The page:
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The world from the Detainee perspective – inside Guantánamo Bay

June 5, 2009

ss2005-05-17imageImagine yourself as a human rights advocate located in Afghanistan. One afternoon, you meet with a Taliban leader to negotiate getting a school built for women. However, before you could progress further with your development efforts, you are caught by American soldiers on charges of being linked to a Terrorist organization; Al Qaeda. You are locked up in Guantánamo (Gitmo) and disconnected from the outside world, without being given any right to plea or justify your case. Next thing you know; you are stripped off naked, locked up in a cell with insects and being forced to spill Al Qaeda mission secrets. What the hell are you supposed to do? You either carve false stories to prevent harsher interrogation and if that doesn’t work, you end up committing suicide or living the life of Alice in Wonderland.

“After all this time I still don’t know what crime I am supposed to have committed.” Moazzam Begg; British Muslim detained in Gitmo who was released without charge on January 25, 2005 along with Feroz Abbasi, Martin Mubanga and Richard Belmar.

S©Lincoln_ElseIMG_0436.jpguch stories have become chapters in the lives of many detainees who are caught amidst the war on terror engulfs one too many innocent people. What constitutes a terrorist; having a beard or having a Muslim last name? How can peace be globalized, if we continue to discriminate against people based on their religion, physical appearance or even their name?

Peace can only happen when enemies are treated as human beings first.

Reconciliation should be accompanied by justice, otherwise it will not last. While we all hope for peace it shouldn’t be peace at any cost but peace based on principle, on justice.” Corazon Aquino

©Lincoln_ElseIMG_0127.jpgThe memos written during the George W. Bush regime by the United States Department of Justice‘s Office of Legal Counsel (OLC) endorsing CIA torture methods, like using insects to terrify detainees and waterboarding reflect the corrupt nature of prisoner interrogation techniques at work in Gitmo. Once these detainees are endorsed as ‘unlawful combatants’ and placed in a Guantanamo Bay camp, there is very little any one can do to secure their release, unless the governments of these detainees take some action. This continues to generate considerable public uproar, especially now when these memos have been released and are open to public scrutiny. No reasons are given for holding a considerable number of detainees and their identities are sealed, often till death do them apart. It appears to be a clear obsession of shepherding these ‘others’.bushTorturePolicy-toon

Sounds like the plot of a suspense film, where a person is kidnapped or abducted to a foreign land and repeatedly abused. Ironically, police cannot be contacted in this case for obvious reasons; the orders came from above. What a perfect choice of location; Guantánamo Bay Detention Camp, which is neither under the Cuban jurisdiction nor under the US jurisdiction.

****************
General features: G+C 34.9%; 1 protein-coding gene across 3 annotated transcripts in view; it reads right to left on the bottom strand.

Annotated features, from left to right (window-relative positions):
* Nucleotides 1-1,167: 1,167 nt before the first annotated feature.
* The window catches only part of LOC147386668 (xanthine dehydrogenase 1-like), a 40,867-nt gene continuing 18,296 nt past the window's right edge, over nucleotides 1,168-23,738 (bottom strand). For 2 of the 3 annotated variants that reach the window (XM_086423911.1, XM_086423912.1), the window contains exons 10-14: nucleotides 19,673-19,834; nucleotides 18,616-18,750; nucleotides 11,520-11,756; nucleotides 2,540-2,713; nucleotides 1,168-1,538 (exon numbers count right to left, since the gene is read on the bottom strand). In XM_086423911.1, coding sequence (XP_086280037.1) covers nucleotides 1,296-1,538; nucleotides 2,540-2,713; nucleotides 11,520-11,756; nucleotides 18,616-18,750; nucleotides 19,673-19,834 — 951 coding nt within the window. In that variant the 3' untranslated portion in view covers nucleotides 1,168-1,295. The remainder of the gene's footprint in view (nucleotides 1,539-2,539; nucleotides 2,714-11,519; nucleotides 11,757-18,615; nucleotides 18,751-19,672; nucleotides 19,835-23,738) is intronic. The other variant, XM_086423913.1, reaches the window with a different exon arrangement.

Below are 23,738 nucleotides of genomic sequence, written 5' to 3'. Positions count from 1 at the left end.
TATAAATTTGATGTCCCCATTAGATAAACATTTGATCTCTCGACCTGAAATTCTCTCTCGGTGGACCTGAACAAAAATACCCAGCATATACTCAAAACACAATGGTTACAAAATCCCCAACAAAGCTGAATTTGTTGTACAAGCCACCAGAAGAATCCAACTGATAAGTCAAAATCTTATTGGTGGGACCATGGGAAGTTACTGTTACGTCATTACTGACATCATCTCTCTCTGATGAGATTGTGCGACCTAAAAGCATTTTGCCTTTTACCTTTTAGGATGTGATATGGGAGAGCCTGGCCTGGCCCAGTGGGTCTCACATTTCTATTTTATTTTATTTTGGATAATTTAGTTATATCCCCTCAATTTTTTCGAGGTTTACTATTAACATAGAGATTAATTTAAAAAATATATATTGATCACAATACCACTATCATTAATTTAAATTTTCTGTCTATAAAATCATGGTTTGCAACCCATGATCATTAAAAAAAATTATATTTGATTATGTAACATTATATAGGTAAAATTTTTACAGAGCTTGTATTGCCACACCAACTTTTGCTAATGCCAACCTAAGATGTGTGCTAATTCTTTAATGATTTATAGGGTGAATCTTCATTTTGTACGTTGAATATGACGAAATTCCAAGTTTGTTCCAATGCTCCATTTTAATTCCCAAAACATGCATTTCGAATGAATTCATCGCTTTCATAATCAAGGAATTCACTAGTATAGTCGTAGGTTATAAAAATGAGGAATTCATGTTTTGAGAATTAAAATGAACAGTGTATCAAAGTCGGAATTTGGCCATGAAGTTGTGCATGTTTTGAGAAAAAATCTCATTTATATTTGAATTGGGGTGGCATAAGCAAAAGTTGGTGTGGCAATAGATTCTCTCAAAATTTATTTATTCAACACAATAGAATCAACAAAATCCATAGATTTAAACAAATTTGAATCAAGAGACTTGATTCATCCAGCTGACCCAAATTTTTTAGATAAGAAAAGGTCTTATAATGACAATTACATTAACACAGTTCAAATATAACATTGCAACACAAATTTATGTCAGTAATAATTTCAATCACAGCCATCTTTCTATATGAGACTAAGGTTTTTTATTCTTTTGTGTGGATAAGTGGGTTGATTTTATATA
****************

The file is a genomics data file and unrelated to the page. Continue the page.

Whatever happened to the 1949 Geneva Convention outlining the guidelines to the fair treatment of Prisoners of War (POWs). In stating this, it is not being implied that all detainees are innocent or that any detainee suspected for committing a war crime should not be prosecuted, but being a lawful combatant every detainee has a set of rights, as afforded to him through his POW status. That needs to be respected. Every detainee should have the option of appearing in a US court of law, every detainee should be allowed to justify. Only then can a court of law lawfully determine whether the detainee is to be sentenced or charged with a death penalty.

©Lincoln_ElseIMG_0484.jpgThe right to a fair trial; that is a basic human right of a prisoner.

“It is only if there is a willingness to protect the worst and the weakest amongst us that all of us can secure that our own rights will be protected.” Justice Chaskalson, President of the Constitutional Court of South Africa.

A second installment of this article will follow shortly.

  1. Thomas permalink
    June 5, 2009 1:40 pm

    It is worth noting that upon their entrance to Afghanistan, the U.S. did not even arrest Al Qaeda suspects themselves. Instead, they offered ransoms for these suspects, leading factional leaders such as Abdul Rashid Dostum to round up political enemies and hand them over to the US. The US had no means of determining the guilt of these suspects, as there were almost no speakers of Pashto, Dari, or Uzbek.

  2. mariazk permalink
    June 7, 2009 12:56 am

    You bring up an interesting inside and ironically it is often times the leaders who are linked with the guilty; i.e Al Qaeda leaders. Had their political enemies really been involved with such organizations they wouldn’t be struggling; they’d get to the top by abusing their power. What a waste of ransom money!

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